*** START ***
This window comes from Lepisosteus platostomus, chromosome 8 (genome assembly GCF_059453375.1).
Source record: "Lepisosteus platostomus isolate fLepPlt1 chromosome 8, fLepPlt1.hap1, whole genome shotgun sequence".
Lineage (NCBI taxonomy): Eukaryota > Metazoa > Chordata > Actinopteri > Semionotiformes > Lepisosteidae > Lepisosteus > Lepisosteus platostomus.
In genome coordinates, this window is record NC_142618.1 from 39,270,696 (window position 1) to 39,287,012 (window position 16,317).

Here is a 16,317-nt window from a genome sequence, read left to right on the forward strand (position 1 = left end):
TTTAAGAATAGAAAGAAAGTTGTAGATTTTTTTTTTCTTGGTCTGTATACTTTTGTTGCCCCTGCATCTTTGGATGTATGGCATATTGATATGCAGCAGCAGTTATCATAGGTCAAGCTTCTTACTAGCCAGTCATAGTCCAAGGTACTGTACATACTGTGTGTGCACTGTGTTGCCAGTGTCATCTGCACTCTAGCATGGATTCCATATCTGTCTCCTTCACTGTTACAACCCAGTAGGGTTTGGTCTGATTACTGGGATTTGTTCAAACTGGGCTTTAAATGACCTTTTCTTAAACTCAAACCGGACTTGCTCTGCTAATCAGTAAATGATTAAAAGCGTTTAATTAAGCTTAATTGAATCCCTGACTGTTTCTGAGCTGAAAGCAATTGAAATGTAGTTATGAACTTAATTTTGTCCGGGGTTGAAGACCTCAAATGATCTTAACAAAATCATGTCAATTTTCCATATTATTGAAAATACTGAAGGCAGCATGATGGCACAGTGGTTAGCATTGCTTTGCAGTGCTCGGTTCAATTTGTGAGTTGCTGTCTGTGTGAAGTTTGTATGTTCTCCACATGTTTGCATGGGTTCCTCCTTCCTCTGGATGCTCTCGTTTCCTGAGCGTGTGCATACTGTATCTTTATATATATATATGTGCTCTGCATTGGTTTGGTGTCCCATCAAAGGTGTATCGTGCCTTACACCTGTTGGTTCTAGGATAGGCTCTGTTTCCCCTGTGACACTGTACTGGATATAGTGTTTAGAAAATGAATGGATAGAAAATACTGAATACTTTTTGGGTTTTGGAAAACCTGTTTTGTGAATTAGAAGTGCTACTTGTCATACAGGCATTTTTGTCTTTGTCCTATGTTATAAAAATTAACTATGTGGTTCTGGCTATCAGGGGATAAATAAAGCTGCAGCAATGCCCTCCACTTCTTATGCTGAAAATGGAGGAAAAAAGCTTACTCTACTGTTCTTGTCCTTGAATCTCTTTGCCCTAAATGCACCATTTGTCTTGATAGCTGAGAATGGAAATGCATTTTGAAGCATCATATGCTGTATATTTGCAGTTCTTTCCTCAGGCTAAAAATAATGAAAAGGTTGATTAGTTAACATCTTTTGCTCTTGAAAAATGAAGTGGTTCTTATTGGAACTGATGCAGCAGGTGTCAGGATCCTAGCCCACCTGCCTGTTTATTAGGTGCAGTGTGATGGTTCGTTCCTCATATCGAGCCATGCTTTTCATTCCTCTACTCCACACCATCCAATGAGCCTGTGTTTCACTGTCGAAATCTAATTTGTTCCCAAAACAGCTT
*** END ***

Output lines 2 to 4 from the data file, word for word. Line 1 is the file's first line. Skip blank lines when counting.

Source record: "Lepisosteus platostomus isolate fLepPlt1 chromosome 8, fLepPlt1.hap1, whole genome shotgun sequence".
Lineage (NCBI taxonomy): Eukaryota > Metazoa > Chordata > Actinopteri > Semionotiformes > Lepisosteidae > Lepisosteus > Lepisosteus platostomus.
In genome coordinates, this window is record NC_142618.1 from 39,270,696 (window position 1) to 39,287,012 (window position 16,317).